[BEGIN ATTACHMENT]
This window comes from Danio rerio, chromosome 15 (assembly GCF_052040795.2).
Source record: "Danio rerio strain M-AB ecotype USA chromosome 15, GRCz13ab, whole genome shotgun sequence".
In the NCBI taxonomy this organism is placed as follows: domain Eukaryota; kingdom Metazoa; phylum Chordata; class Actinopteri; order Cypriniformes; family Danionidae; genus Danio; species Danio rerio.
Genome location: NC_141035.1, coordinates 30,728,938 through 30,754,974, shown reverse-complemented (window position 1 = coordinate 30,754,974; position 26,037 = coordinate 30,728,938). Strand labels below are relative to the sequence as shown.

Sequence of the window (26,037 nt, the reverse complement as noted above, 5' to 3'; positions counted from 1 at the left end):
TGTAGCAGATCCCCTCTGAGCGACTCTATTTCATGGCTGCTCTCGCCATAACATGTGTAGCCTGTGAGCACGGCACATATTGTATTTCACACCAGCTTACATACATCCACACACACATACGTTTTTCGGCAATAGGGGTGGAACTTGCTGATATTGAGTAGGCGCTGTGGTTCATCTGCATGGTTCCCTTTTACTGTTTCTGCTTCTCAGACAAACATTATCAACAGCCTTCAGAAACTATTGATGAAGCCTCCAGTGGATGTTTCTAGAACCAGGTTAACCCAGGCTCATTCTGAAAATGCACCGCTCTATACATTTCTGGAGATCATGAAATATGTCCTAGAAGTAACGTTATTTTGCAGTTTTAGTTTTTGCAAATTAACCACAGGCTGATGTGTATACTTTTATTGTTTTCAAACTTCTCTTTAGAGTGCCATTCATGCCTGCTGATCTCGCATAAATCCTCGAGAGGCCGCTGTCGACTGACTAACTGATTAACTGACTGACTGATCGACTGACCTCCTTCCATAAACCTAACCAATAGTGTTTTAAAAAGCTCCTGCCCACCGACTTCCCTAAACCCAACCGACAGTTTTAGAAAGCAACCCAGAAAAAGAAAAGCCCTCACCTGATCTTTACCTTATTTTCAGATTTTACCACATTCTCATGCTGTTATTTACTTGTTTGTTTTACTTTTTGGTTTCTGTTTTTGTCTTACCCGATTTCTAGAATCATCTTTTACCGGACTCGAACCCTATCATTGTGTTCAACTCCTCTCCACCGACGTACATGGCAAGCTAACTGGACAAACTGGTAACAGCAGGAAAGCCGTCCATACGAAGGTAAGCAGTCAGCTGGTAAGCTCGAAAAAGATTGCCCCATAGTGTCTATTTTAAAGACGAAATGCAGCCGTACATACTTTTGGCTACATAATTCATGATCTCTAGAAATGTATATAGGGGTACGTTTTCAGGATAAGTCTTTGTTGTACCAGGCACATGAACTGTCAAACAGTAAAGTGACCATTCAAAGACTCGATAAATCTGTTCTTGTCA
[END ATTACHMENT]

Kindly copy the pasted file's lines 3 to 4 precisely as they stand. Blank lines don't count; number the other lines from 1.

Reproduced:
In the NCBI taxonomy this organism is placed as follows: domain Eukaryota; kingdom Metazoa; phylum Chordata; class Actinopteri; order Cypriniformes; family Danionidae; genus Danio; species Danio rerio.
Genome location: NC_141035.1, coordinates 30,728,938 through 30,754,974, shown reverse-complemented (window position 1 = coordinate 30,754,974; position 26,037 = coordinate 30,728,938). Strand labels below are relative to the sequence as shown.